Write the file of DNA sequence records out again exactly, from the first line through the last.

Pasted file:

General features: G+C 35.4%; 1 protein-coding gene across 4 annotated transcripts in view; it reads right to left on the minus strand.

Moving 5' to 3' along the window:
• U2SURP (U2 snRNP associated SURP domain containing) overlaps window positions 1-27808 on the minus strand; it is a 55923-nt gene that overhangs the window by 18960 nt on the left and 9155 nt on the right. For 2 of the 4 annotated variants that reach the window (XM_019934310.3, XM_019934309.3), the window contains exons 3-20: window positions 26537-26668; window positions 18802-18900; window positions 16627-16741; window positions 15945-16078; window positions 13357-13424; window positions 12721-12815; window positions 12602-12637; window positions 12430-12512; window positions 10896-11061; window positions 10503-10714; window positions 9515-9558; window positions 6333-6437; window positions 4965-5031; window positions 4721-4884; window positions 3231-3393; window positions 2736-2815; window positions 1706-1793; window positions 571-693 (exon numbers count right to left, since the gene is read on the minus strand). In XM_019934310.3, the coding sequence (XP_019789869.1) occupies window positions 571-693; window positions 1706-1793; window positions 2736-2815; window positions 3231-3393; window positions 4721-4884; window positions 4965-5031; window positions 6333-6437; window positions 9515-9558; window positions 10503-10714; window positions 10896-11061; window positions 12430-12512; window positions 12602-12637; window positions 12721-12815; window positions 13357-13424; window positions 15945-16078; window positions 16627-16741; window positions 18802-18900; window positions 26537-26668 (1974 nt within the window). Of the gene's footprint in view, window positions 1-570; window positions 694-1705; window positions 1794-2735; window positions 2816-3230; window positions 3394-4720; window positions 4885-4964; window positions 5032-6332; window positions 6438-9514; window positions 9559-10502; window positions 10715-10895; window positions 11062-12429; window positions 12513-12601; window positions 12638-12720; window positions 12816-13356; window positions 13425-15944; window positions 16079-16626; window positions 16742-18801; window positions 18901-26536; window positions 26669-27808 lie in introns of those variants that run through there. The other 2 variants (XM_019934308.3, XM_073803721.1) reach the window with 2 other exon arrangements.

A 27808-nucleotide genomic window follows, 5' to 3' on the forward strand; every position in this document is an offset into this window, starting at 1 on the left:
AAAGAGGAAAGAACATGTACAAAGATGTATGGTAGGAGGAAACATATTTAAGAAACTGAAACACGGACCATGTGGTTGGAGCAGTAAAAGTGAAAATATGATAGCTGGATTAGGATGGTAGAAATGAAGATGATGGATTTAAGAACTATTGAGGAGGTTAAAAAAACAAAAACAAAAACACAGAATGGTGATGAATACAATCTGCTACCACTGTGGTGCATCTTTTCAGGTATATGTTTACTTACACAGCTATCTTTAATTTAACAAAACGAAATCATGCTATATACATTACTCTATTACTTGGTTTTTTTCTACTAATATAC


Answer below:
General features: G+C 35.4%; 1 protein-coding gene across 4 annotated transcripts in view; it reads right to left on the minus strand.

Moving 5' to 3' along the window:
• U2SURP (U2 snRNP associated SURP domain containing) overlaps window positions 1-27808 on the minus strand; it is a 55923-nt gene that overhangs the window by 18960 nt on the left and 9155 nt on the right. For 2 of the 4 annotated variants that reach the window (XM_019934310.3, XM_019934309.3), the window contains exons 3-20: window positions 26537-26668; window positions 18802-18900; window positions 16627-16741; window positions 15945-16078; window positions 13357-13424; window positions 12721-12815; window positions 12602-12637; window positions 12430-12512; window positions 10896-11061; window positions 10503-10714; window positions 9515-9558; window positions 6333-6437; window positions 4965-5031; window positions 4721-4884; window positions 3231-3393; window positions 2736-2815; window positions 1706-1793; window positions 571-693 (exon numbers count right to left, since the gene is read on the minus strand). In XM_019934310.3, the coding sequence (XP_019789869.1) occupies window positions 571-693; window positions 1706-1793; window positions 2736-2815; window positions 3231-3393; window positions 4721-4884; window positions 4965-5031; window positions 6333-6437; window positions 9515-9558; window positions 10503-10714; window positions 10896-11061; window positions 12430-12512; window positions 12602-12637; window positions 12721-12815; window positions 13357-13424; window positions 15945-16078; window positions 16627-16741; window positions 18802-18900; window positions 26537-26668 (1974 nt within the window). Of the gene's footprint in view, window positions 1-570; window positions 694-1705; window positions 1794-2735; window positions 2816-3230; window positions 3394-4720; window positions 4885-4964; window positions 5032-6332; window positions 6438-9514; window positions 9559-10502; window positions 10715-10895; window positions 11062-12429; window positions 12513-12601; window positions 12638-12720; window positions 12816-13356; window positions 13425-15944; window positions 16079-16626; window positions 16742-18801; window positions 18901-26536; window positions 26669-27808 lie in introns of those variants that run through there. The other 2 variants (XM_019934308.3, XM_073803721.1) reach the window with 2 other exon arrangements.

A 27808-nucleotide genomic window follows, 5' to 3' on the forward strand; every position in this document is an offset into this window, starting at 1 on the left:
AAAGAGGAAAGAACATGTACAAAGATGTATGGTAGGAGGAAACATATTTAAGAAACTGAAACACGGACCATGTGGTTGGAGCAGTAAAAGTGAAAATATGATAGCTGGATTAGGATGGTAGAAATGAAGATGATGGATTTAAGAACTATTGAGGAGGTTAAAAAAACAAAAACAAAAACACAGAATGGTGATGAATACAATCTGCTACCACTGTGGTGCATCTTTTCAGGTATATGTTTACTTACACAGCTATCTTTAATTTAACAAAACGAAATCATGCTATATACATTACTCTATTACTTGGTTTTTTTCTACTAATATAC